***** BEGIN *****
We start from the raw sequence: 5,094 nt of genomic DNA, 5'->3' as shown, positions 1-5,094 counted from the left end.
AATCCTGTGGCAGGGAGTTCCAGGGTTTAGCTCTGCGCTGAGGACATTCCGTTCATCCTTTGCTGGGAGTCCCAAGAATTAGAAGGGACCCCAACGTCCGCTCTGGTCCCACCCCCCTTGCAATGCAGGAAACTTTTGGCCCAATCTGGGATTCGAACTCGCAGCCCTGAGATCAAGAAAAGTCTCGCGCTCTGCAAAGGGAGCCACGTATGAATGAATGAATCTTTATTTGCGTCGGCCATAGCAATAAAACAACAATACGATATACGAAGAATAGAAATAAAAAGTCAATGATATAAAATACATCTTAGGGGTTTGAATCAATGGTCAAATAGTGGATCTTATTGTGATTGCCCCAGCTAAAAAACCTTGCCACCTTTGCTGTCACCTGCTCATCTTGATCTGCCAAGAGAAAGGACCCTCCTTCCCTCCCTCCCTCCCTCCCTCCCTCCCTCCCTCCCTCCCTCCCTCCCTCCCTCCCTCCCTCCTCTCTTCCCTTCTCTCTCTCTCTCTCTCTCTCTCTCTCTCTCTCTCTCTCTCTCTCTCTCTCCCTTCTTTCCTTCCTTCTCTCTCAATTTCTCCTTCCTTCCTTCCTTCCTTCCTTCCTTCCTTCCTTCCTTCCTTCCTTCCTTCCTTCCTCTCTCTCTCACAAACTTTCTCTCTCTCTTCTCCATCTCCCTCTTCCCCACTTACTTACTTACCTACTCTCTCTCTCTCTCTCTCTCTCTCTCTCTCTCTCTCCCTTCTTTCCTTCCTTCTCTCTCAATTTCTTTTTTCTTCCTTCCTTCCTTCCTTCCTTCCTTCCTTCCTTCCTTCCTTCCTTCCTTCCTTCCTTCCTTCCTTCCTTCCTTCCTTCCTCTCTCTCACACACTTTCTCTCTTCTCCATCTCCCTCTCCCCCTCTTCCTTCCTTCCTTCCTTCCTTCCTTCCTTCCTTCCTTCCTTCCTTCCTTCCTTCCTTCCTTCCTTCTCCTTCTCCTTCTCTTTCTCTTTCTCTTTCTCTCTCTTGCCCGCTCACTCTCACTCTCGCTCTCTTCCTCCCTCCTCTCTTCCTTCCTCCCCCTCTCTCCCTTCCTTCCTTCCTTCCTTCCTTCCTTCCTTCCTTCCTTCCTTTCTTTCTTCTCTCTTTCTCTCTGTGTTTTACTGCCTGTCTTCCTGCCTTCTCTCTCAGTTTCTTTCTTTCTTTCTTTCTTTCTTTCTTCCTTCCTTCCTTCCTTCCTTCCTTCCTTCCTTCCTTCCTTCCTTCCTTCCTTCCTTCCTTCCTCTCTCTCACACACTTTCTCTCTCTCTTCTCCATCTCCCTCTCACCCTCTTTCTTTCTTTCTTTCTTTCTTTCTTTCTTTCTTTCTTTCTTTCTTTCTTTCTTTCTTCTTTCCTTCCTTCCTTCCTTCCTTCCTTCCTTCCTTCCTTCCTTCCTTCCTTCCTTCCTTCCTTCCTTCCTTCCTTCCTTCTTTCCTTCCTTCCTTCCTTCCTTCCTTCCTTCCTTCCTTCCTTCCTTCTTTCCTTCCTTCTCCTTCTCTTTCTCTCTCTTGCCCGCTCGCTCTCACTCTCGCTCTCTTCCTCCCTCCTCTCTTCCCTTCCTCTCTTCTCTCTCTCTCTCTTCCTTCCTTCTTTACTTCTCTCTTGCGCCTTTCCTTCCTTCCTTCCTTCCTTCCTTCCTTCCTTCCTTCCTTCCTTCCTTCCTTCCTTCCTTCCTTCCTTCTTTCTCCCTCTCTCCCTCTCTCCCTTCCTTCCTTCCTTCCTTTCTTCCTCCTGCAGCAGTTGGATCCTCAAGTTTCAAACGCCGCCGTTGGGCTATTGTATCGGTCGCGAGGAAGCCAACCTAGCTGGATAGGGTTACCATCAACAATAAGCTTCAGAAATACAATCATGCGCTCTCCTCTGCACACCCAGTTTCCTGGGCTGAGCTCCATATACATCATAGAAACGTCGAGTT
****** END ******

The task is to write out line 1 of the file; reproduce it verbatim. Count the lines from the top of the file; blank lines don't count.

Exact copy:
We start from the raw sequence: 5,094 nt of genomic DNA, 5'->3' as shown, positions 1-5,094 counted from the left end.